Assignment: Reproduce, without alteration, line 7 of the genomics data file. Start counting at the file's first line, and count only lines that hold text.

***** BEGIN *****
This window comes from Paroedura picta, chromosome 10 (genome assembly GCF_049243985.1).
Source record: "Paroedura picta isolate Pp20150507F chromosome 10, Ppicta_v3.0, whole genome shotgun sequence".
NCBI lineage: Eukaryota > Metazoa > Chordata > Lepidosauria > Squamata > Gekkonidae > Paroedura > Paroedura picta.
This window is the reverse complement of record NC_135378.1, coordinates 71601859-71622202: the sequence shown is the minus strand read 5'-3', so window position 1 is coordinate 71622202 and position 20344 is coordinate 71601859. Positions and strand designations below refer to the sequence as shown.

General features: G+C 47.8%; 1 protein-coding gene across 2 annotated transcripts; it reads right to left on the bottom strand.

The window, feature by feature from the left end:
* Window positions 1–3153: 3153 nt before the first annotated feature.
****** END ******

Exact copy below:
* Window positions 1–3153: 3153 nt before the first annotated feature.